The World Cup draw is a 20-minute blur, with consequences. It can make heroes, and it can destroy dreams.
And however you try to couch it, there’s no way around the conclusion that, whereas the Americans got an exceedingly favorable draw for the 2010 World Cup, they were handed a wretched one for the 2014 edition in Brazil next summer.
The United States men’s national team couldn’t have done much worse than Ghana, Portugal and Germany.
The former knocked the Americans out both in the round of 16 in 2010 — on an extra-time goal — and in the final group game in 2006, when the USA could have advanced with a win.
Germany, meanwhile, brought to a screeching halt America’s run into the quarterfinals in 2002 — the modern high-water mark.
Oh, and then there’s only mighty Portugal, serial reachers of semifinals, as they did at the 2006 World Cup and the 2000, 2004 and 2012 European Championship.
You almost have to chuckle at the USA’s rotten luck. For them to have drawn their two most recent World Cup executors as well as one of the world’s most gifted sides, spearheaded by perhaps the world’s greatest player in Cristiano Ronaldo, is nothing short of incredible.
That’s to say nothing of having drawn the shortest straw on the travel front, too. The Americans will travel some 9,000 miles from their Sao Paulo base to Natal; dreaded Manaus at the gateway to the Amazon; and Recife, with their three games all coming within 11 days.
Then there’s disgust at the karmic injustice of it all. There is loathing at the notion that archrivals Mexico, with just two wins from their ten games and half the points won by the USA in the final round of CONCACAF qualifying, has not only stumbled into the tournament through the back door — a playoff with New Zealand by the grace of two late American goals against Panama that saved El Tri’s hide, no less — but now skips off with a much better-looking draw.
If Mexico can summon the form its players are fully capable of producing, rather than that of its qualifying campaign, joining Brazil in the round of 16 at the expense of Cameroon and Croatia should be a cinch.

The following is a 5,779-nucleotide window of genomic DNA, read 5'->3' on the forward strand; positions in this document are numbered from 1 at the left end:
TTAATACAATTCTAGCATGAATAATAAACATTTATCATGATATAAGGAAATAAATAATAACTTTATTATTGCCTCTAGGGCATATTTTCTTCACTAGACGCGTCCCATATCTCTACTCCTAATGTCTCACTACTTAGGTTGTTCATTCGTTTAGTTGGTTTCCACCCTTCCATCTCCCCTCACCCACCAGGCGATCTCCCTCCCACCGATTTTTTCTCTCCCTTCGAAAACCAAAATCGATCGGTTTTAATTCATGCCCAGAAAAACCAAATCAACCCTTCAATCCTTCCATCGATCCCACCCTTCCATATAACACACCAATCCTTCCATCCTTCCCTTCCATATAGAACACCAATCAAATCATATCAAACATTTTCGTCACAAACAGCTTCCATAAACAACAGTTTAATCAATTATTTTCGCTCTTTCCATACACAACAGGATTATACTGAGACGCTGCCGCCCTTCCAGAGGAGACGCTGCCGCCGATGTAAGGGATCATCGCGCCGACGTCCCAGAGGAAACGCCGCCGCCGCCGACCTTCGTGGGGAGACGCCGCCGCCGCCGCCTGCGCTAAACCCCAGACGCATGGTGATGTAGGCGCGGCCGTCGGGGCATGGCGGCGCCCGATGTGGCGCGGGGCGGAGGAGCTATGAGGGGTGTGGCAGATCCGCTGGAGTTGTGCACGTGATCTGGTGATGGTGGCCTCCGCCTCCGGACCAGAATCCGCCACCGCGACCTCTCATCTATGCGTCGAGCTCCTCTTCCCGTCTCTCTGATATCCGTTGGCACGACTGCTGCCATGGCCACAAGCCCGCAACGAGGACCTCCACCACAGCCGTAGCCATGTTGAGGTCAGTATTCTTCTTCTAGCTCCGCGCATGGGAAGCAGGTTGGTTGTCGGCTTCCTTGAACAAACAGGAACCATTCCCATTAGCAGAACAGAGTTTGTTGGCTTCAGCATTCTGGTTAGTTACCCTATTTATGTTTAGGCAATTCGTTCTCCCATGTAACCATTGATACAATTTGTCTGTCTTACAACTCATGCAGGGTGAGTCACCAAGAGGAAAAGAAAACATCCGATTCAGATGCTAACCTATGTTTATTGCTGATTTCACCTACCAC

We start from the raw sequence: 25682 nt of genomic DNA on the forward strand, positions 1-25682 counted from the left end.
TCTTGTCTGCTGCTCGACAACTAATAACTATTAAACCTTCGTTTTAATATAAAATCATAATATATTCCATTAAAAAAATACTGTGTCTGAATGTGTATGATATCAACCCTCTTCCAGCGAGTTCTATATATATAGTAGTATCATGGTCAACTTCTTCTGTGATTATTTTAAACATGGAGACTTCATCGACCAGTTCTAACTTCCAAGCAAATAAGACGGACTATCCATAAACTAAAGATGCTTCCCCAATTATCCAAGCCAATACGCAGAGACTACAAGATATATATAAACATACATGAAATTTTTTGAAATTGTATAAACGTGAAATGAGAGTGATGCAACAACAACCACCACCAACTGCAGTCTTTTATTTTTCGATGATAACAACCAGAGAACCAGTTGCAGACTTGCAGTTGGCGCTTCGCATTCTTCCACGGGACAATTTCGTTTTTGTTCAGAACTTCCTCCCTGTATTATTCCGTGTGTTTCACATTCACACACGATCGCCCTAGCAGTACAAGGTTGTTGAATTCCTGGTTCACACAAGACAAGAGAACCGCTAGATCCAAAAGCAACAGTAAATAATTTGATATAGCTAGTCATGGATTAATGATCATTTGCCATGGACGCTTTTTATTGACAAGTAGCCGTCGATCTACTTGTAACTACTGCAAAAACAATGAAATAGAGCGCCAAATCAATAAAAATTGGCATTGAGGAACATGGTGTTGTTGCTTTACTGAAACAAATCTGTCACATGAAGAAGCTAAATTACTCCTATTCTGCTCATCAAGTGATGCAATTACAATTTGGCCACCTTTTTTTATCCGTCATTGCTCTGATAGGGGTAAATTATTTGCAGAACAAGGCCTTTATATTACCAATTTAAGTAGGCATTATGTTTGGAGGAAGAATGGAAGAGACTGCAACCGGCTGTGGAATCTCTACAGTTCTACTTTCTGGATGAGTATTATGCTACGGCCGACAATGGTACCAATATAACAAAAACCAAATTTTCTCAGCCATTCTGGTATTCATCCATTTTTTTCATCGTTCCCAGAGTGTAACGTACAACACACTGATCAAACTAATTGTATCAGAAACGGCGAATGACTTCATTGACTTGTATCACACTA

Honduras, with seven fewer qualifying points than the United States, fell into the weakest group with Switzerland, Ecuador and France.
But most of all, there’s the consternation brought on by the effect that overproduced minute when the word “USA” was blithely drawn from a little ball by a half-interested former player at some luxury resort could have on the growth trajectory American soccer will trace.
In a fine flash, the good work of not just the last two years, but even of the last two decades, could be undone. USA’s peppy head coach Jurgen Klinsmann, a former World Cup winner as a West-Germany player, was brought on to wrest the United States to the top shelf of world soccer.
Stumble in the group stage, however, and all that momentum, all that confidence mined from friendly wins in Mexico and Italy and Bosnia and over Germany at home, from a Gold Cup recaptured and two record-setting years, drains away. A tipping point of sorts seems to have been reached.
If the Americans somehow survive this deathly group, they will have reached the knockout stages in four of the last six World Cups, confirming that they belong.
If they go home after three games, stripped of glory and dignity, they will have done so in three of the last five editions, underscoring an incontestable mediocrity.
Such is the cruelty of the draw in general and of this draw in particular. The merits of those conclusions will be meek — but they will be the conclusions nonetheless. Prestige is a matter of perception, not fact.
But even as it faces down seven daunting months of apprehension over the tallness of the task until their June 16 opener with Ghana, it isn’t in this team’s zeitgeist to bow down, now or ever.